General Analysis of The Handmaid's Tale

Summer Pearce
Slide Set by Summer Pearce, updated more than 1 year ago
Summer Pearce
Created by Summer Pearce almost 5 years ago


Includes; YouTube analysis, narrative techniques, and key terms

Resource summary

Slide 2

    Narrative Techniques
    The following narrative techniques can be found in The Handmaid's Tale by Margaret Atwood; First person Stream of consciousness Flashbacks Dialogue (both present and imagined) Symbolism (e.g. flowers and Handmaid's uniform) Mix of autobiography, romance (Nick and Luke) and science fiction (novel takes place in different world) Fragments of three stories (before Gilead, Offred's time at the Red Centre and after her arrival at the Commander's house) The Government have pieced together Offred's recordings hundreds of years after Gilead's eradication. 
    Memory as a means of resistance (chapter 10, page 64) Discontinuous narrative, due to frequent time shifts Memory as a means of survival and keep hold of sanity (Chapter 10) Repetition (night sections) - shows the monotony of her life Double vision - looking at one thing and thinking about another (Chapter 5, page 35) Scrupulous attention to detail (page 161) Unfinished stories (page 262) - readers don't know what happened to Moira, Luke, etc. Not always a trustworthy narrator (Chapter 40, page 273) Opening chapter is confusing and disorientating Monotony of life contrasted with sensory perceptions and memory (page 83)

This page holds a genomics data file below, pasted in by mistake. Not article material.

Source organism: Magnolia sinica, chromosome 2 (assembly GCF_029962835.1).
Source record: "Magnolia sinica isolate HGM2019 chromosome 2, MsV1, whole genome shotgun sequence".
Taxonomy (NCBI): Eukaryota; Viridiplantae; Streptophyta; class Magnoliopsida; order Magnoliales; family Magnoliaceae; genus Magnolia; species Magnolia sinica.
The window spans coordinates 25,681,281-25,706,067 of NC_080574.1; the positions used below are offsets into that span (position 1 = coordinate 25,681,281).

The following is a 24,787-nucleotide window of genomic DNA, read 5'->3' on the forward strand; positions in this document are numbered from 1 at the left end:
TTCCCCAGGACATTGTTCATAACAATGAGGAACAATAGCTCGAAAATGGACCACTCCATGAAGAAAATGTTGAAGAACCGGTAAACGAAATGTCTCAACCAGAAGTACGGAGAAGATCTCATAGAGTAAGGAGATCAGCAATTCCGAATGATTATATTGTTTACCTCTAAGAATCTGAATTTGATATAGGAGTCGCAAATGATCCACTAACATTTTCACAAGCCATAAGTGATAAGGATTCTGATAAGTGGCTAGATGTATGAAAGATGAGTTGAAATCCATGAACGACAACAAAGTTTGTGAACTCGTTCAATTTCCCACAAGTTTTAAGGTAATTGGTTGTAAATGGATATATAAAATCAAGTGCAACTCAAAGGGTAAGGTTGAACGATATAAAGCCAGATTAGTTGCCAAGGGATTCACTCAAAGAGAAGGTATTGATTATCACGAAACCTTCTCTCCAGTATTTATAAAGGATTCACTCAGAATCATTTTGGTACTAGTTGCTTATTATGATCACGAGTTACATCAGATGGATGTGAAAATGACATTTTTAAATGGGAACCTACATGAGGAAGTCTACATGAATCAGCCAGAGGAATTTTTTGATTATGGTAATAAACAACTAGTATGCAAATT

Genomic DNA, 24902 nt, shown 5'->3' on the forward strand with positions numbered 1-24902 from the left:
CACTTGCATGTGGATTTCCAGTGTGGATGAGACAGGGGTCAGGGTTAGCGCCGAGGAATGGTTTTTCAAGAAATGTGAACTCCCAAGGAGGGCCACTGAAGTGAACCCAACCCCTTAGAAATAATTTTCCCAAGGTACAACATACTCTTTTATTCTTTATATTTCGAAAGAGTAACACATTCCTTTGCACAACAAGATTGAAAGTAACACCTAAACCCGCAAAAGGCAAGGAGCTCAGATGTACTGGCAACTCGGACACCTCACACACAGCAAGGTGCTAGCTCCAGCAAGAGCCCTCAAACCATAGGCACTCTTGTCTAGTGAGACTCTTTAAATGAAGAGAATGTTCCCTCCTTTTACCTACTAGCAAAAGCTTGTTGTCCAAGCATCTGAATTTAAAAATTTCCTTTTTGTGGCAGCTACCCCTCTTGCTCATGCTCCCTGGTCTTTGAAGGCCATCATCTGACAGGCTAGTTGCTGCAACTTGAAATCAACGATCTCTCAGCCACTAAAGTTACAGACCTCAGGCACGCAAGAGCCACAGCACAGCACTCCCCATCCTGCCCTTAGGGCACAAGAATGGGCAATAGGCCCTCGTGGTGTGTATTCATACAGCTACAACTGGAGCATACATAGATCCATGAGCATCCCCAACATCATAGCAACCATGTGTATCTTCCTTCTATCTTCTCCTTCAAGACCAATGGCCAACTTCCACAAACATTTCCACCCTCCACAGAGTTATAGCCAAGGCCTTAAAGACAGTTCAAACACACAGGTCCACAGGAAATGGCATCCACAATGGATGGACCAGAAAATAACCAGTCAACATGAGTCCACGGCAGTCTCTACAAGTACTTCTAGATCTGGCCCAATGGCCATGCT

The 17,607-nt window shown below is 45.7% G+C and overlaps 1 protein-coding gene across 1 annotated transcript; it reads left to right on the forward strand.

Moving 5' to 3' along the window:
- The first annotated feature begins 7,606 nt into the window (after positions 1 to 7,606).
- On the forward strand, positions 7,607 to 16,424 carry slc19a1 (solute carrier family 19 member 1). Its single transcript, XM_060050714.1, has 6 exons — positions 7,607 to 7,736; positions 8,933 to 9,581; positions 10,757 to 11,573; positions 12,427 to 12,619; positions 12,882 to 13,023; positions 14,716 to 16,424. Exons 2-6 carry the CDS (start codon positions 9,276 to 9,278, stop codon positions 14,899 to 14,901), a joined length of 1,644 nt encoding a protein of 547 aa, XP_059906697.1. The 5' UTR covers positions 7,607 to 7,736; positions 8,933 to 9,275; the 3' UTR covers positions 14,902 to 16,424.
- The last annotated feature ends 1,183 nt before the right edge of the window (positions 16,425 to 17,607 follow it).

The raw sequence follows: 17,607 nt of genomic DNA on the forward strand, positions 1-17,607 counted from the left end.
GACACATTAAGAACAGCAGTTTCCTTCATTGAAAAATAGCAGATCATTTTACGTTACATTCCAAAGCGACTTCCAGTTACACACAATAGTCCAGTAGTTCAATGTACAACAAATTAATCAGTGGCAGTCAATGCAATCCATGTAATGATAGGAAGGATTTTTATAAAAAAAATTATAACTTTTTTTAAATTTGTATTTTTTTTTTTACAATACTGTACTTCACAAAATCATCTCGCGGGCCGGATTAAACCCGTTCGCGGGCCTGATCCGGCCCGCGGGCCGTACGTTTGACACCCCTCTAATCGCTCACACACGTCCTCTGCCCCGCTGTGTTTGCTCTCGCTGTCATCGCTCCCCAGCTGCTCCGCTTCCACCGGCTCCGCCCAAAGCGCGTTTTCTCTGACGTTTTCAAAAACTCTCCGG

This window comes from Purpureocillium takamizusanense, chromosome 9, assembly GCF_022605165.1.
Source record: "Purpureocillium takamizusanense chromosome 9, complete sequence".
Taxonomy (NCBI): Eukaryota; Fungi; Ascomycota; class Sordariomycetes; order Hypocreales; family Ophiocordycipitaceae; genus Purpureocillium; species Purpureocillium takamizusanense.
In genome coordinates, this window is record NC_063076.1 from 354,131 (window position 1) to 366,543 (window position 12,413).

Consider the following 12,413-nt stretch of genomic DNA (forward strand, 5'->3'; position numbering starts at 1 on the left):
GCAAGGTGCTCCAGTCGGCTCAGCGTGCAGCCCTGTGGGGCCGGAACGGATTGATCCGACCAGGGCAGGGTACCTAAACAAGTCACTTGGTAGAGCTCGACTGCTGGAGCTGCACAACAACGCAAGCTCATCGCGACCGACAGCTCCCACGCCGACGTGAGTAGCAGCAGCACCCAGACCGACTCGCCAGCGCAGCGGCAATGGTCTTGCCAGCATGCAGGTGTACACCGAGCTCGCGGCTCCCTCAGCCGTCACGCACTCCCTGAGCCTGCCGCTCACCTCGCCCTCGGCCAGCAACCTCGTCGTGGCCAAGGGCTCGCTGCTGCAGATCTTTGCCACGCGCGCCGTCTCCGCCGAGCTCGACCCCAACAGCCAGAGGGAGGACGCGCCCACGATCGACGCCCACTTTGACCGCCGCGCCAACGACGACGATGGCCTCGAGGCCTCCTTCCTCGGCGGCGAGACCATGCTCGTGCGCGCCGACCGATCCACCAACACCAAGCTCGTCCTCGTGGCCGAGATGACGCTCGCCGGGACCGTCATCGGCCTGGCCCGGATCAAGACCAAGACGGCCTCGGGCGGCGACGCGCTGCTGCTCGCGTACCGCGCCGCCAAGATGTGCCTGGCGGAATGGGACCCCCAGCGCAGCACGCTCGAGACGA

Slide 3

    Keywords for Novel Analysis
    Syntax - The way in which sentences are structured, the order of words. Lexis - The author's choice of words. Semantic field - A set of words linked by meaning throughout a text. e.g) In An Inspector Calls by J.B Priestley, Mr Birling's lexis include words such as 'hard', 'businessman' and ' capital, which suggests he interested in money.

Slide 4

    Women's rights and feminism Relationships Marriage Children Infertility 
    Less obvious themes: Human rights Discrimination Nostalgia and memory Hierarchy House ≠ home Religion Business agreements between social classes Rebellion War and peace Oppression
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